A type of problem in which insufficient information is available to accurately solve the problem. Instead, the solver
makes educated guesses
about subcomponents of the problem, and uses these to reach a rough order of magnitude
solution. If several people independently reach a solution, you can achieve a more precise answer by combining their answers
Named after Enrico Fermi.
Some sample Fermi Problems:
- How many hairs are on your head?
- Unknown factors: Hair density, surface area of scalp.
- How many pennies are handing to or from supermarket checkout clerks in a given day?
- Unknown factors: sales per day, percentage of cash sales, percentage of sales with precise change given to clerk.
- Number of piano tuners in Pittsburgh
- How many residents in Pittsburgh, how many pianos per capita, how many pianos serviceable by a given tuner.
- In the 1989 Loma Prieta earthquake in California, approximately 2 million books fell off the shelves at the Stanford University library. If you were the library administrator and wanted to hire enough part-time student labor to put the books back on the shelves in order in 2 weeks, how many students would you have to hire? (You may assume that the books just fell off the shelves and got a bit mixed up but books in different aisles did NOT get shuffled together.)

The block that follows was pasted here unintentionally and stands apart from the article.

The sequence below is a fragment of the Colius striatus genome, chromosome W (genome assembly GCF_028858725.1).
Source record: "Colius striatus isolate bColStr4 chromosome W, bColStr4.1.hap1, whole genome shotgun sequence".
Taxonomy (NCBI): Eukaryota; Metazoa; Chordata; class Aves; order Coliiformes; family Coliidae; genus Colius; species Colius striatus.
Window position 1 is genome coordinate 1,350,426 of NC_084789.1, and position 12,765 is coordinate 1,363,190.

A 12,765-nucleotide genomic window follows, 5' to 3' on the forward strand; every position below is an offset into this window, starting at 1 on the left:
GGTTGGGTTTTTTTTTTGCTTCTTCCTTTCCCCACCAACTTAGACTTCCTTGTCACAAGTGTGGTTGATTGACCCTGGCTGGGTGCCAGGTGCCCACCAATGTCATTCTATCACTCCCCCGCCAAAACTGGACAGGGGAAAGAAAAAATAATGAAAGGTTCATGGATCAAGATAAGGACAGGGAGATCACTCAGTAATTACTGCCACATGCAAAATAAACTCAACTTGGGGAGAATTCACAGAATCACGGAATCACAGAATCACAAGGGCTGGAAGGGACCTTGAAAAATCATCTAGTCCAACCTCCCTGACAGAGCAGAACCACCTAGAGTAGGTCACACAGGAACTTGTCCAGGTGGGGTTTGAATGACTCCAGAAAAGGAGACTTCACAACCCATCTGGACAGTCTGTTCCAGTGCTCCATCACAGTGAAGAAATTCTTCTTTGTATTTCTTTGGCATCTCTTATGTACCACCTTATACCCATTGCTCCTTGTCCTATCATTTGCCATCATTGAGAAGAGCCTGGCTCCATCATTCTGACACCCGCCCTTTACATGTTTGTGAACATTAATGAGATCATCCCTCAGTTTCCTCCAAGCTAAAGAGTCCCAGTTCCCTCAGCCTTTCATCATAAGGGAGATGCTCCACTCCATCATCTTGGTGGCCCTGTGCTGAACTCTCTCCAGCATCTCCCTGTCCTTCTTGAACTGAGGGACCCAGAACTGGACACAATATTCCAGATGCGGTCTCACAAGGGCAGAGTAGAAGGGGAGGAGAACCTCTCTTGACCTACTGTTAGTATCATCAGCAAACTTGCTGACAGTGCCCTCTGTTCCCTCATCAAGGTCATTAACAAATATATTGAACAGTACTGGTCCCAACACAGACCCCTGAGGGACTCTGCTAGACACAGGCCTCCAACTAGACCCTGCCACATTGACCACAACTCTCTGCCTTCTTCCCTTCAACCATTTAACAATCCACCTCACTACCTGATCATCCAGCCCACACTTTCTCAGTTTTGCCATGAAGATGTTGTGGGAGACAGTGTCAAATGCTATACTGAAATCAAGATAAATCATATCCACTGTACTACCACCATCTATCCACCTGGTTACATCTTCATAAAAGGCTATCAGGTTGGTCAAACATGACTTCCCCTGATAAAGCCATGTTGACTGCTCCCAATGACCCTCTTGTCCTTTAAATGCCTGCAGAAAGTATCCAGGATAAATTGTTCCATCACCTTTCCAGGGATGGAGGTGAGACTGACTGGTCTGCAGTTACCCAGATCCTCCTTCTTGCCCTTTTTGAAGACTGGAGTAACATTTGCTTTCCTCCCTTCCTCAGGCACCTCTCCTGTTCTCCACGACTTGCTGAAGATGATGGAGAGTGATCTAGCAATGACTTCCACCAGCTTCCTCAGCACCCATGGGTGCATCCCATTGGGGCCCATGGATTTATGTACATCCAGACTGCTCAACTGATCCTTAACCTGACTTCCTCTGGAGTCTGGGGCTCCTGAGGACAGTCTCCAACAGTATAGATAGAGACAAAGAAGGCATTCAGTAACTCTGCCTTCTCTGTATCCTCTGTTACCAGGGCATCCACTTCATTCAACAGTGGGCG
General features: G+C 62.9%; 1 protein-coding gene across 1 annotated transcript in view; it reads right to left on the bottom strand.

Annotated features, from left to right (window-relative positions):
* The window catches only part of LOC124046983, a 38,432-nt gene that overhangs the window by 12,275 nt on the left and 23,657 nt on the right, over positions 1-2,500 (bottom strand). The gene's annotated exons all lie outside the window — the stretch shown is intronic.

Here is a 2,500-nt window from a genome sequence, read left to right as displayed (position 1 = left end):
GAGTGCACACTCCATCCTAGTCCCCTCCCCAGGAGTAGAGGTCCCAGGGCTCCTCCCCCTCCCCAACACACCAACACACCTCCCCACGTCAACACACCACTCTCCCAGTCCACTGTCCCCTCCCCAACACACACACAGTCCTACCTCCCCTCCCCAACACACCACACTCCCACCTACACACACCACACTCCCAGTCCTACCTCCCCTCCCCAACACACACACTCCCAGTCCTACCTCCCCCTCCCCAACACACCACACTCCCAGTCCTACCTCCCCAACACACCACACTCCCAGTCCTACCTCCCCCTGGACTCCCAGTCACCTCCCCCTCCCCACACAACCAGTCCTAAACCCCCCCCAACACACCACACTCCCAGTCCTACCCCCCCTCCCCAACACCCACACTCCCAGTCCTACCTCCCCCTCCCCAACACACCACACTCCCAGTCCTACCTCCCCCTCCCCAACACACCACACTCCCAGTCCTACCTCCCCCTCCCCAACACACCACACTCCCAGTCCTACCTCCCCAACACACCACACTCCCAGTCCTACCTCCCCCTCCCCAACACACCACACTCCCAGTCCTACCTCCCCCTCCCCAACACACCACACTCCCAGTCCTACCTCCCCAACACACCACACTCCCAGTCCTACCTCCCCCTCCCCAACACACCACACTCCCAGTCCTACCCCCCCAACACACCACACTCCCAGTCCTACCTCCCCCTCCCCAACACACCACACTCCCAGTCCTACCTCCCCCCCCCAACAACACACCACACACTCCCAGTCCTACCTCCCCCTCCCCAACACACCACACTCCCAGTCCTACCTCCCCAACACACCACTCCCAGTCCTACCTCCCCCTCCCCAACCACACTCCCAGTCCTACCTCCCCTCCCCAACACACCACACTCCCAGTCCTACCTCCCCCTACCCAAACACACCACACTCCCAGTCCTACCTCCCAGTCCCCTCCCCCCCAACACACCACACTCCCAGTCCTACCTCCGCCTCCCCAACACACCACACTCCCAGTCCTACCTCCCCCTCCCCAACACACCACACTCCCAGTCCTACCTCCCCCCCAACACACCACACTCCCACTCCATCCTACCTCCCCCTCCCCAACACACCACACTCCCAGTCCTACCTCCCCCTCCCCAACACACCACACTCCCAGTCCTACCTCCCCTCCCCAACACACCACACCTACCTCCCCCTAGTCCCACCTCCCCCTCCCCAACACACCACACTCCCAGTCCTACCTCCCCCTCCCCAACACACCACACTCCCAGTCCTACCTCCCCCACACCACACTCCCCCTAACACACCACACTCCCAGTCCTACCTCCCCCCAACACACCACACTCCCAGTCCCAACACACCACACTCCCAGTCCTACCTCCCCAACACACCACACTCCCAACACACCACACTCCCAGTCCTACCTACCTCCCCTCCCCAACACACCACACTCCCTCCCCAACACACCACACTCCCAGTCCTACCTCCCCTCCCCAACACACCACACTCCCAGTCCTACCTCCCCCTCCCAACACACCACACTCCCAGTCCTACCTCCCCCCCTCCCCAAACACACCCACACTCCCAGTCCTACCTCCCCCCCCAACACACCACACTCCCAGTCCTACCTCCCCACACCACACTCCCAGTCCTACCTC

- How many atoms of Jesus do you eat every day?
- And no, communion wafers do not count.
For more Fermi Problems, see: http://www.physics.umd.edu/rgroups/ripe/perg/fermi.html